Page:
JERUSALEM — Amid a sharp increase in militant attacks from the Gaza Strip, Israelis and Palestinians concluded their latest round of peace talks late Wednesday without announcing the hoped-for breakthrough in an impasse over Jewish settlement construction.
Yet U.S. Mideast envoy George Mitchell offered a glimmer of hope, saying "progress" had been made on the settlement issue, though he gave no details. Israeli and Palestinian officials declined to comment.
Israeli Prime Minister Benjamin Netanyahu and Palestinian Authority President Mahmoud Abbas met with U.S. Secretary of State Hillary Rodham Clinton at the prime minister's residence in Jerusalem, but key challenges remain over Palestinian threats to quit the talks unless Israel promises to halt all housing construction in the occupied West Bank.
Clinton, in her first trip to the Mideast to press negotiations as secretary of state, appeared unable to bridge the differences. Talks will probably resume at next week's U.N. General Assembly meetings in New York, where President Barack Obama is expected to meet personally with the leaders. American officials said Obama's personal intervention might be needed to break the deadlock.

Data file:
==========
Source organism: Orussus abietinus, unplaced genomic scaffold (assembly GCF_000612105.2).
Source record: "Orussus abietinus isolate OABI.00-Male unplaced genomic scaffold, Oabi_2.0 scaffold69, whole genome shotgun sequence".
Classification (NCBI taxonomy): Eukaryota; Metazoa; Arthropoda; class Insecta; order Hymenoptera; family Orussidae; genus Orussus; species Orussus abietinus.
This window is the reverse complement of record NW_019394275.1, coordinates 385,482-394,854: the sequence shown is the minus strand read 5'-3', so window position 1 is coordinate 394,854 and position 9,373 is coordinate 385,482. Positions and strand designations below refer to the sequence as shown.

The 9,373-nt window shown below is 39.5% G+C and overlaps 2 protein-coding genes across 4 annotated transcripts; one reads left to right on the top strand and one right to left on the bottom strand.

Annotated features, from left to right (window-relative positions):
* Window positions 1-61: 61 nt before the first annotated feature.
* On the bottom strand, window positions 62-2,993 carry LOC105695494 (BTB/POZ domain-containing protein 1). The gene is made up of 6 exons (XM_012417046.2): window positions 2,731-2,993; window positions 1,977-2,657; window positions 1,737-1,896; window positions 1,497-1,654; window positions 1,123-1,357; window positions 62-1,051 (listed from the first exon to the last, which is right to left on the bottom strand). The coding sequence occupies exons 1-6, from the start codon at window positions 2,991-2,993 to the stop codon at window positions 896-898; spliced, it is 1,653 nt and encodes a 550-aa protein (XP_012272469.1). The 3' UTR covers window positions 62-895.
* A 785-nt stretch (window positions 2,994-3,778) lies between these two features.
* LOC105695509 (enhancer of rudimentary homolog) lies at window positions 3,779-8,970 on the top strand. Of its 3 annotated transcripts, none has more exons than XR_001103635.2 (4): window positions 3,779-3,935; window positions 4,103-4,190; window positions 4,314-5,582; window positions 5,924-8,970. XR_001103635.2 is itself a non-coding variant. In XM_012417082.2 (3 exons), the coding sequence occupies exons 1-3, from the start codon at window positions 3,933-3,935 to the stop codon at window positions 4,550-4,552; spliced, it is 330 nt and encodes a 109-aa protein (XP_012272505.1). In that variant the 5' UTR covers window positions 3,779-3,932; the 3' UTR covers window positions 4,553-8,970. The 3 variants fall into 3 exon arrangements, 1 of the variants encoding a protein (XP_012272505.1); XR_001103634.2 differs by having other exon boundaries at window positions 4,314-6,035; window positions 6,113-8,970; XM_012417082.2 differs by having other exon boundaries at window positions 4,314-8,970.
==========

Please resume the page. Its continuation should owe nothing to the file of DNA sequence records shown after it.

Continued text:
Meanwhile, in response to the renewed peace talks, Gaza militants accelerated their attacks against southern Israel, firing one rocket and eight mortar shells on Wednesday. All landed in open areas, and no injuries or damage were reported. Police said two of the mortars appeared to contain phosphorus. Since Sunday, there have been about two dozen attacks.
Israel's military retaliated with an airstrike Wednesday against a Gaza smuggling tunnel, killing one Palestinian tunnel worker, officials said.